Being raised in an Evangelical Protestant world I was taught to reject the belief in purgatory for three reasons. First, it isn’t in the Bible. Second, we are saved by “Faith alone” and purgatory smacks of earning your salvation. Third, we believed in the Calvinist doctrine of eternal security IOW “once saved always saved” and purgatory seemed like “getting a second chance.”

As I moved into Anglicanism and closer to the Catholic faith the Protestant doctrine of “sola Scriptura” – Bible alone–began to disintegrate. It became increasingly clear that people didn’t really believe sola Scriptura. They believed their denomination’s or their personal interpretation of the Bible. This being the case, where was the proper authority for interpreting the Bible? The logical choice was not Pastor Bob at the local Baptist Bible Church or this denomination of that one, but the Church to whom the Epistles of St Paul were written and who eventually determined the canon of the Scriptures in the first place.

There were clearly some practices and beliefs in Christian practice that were not specifically stated or mandated in the Bible. The doctrine of the Holy Trinity was the big one, but it didn’t take much imagination to see that there were all sorts of Christian beliefs and practices in every denomination that developed from traditions and local customs and beliefs. Teetotalism, for example.

Next I had to look at the doctrine of “salvation by faith alone”. In addition to the famous verse in the epistle of James: (faith without works is dead) one had to account for the numerous verses throughout the old and new testaments that spoke of the importance of one’s good works (or lack of) at the judgement. The most famous passage is Matthew 25–the parable of the sheep and goats being judged according to their works of charity. Clearly, while one wasn’t saved by good works one could not ignore the role of works in one’s final judgement.

Finally, was it really true that once a person was “saved” they had their ticket to heaven no questions asked? It seemed not only too good to be true. It seemed to contradict common sense. It made more sense that if a person could engage their free will to accept God’s gift of salvation they might also, at a later date, use that same free will to reject the gift they had accepted. The Catholic Church taught that a person might fall into “mortal sin” and thus turn away from God and turn toward eternal separation from his love.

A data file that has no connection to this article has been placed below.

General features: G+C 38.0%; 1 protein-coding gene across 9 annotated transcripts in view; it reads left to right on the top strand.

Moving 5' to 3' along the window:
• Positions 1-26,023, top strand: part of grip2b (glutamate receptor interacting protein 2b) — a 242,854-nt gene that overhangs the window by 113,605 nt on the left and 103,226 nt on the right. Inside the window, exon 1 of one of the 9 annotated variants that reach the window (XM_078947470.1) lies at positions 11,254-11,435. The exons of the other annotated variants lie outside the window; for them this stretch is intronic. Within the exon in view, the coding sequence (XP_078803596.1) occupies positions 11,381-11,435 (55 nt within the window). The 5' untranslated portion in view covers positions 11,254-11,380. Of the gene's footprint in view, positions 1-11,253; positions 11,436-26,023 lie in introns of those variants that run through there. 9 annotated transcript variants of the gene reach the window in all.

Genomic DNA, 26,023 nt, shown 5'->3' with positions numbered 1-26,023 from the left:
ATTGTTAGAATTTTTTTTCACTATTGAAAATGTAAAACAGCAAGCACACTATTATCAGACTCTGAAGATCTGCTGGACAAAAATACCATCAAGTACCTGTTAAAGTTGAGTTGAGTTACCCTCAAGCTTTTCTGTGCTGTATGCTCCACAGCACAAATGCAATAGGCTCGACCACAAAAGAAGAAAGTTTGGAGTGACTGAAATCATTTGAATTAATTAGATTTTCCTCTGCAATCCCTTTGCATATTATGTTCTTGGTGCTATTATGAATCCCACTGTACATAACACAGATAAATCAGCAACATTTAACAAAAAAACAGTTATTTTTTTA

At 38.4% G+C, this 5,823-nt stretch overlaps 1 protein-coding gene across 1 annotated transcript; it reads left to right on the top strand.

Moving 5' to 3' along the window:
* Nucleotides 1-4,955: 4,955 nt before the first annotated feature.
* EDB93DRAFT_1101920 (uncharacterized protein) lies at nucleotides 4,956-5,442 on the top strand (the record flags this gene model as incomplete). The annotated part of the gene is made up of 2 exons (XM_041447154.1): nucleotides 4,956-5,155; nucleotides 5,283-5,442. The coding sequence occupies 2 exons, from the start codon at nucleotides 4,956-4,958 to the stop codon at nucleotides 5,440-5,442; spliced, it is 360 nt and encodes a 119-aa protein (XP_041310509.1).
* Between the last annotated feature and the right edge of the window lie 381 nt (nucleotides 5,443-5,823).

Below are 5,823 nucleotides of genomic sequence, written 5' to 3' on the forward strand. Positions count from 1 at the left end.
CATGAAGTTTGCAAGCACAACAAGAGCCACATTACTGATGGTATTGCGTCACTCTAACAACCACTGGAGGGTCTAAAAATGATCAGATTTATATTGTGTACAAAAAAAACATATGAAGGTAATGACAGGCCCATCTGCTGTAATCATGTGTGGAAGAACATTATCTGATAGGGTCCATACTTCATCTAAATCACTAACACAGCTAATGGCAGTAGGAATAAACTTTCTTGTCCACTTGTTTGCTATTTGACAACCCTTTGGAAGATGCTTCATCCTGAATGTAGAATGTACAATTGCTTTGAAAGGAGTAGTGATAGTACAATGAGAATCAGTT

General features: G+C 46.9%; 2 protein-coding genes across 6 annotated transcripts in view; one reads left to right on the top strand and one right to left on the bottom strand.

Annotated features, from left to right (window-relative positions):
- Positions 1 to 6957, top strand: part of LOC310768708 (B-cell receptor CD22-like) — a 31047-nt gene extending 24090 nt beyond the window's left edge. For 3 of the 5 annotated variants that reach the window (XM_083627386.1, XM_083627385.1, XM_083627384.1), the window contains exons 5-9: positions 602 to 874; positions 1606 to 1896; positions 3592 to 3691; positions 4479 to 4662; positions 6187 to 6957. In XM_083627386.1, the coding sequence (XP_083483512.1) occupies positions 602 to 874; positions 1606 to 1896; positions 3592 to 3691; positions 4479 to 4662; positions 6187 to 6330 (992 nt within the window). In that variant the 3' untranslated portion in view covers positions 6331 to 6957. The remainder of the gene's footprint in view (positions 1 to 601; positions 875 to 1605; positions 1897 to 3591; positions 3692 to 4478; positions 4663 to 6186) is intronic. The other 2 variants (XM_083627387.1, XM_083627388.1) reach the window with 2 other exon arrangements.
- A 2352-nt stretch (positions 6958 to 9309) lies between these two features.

Purgatory fit into all these cogitations: As I learned more about it I realized that Purgatory wasn’t a “second chance” instead it was a place of purgation–purification and cleansing. Purgatory was a place where we continued, by God’s grace, to work out our salvation with fear and trembling. This gave each soul an enormous measure of dignity. Their choice was honored by God. Their decisions mattered. Their actions mattered, and Purgatory was a way for their actions and decisions to continue to matter. As they climbed the mountain of purgatory their sinful actions were purged, their hearts were purified further as they approached the summit and the realization of their final destiny: eternity in God’s presence.

This belief in Purgatory complemented common sense–realizing that the Catholic faith never contradicts common sense although it often transcends common sense. What do I mean by this? Simply that when I looked at myself and most other people it seemed obvious that we were not such miserable sinners as to burn forever in the lake of fire. Most people, while flawed, mean well and have the desire for all that is beautiful, good and true. On the other hand, most people were also not pure and spotless enough to enter directly into the Lord’s presence.

Purgatory made sense and fit with what was true about salvation: We are saved by grace through faith in Christ’s redeeming work on the cross, his resurrection and ascension into heaven–and not through the good works we have done. However, our choices and actions matter so if we have not “grown up into the full humanity and divinity of Christ” in this life, we continue that work (by God’s grace) in the life to come until at last we are able to see him face to face.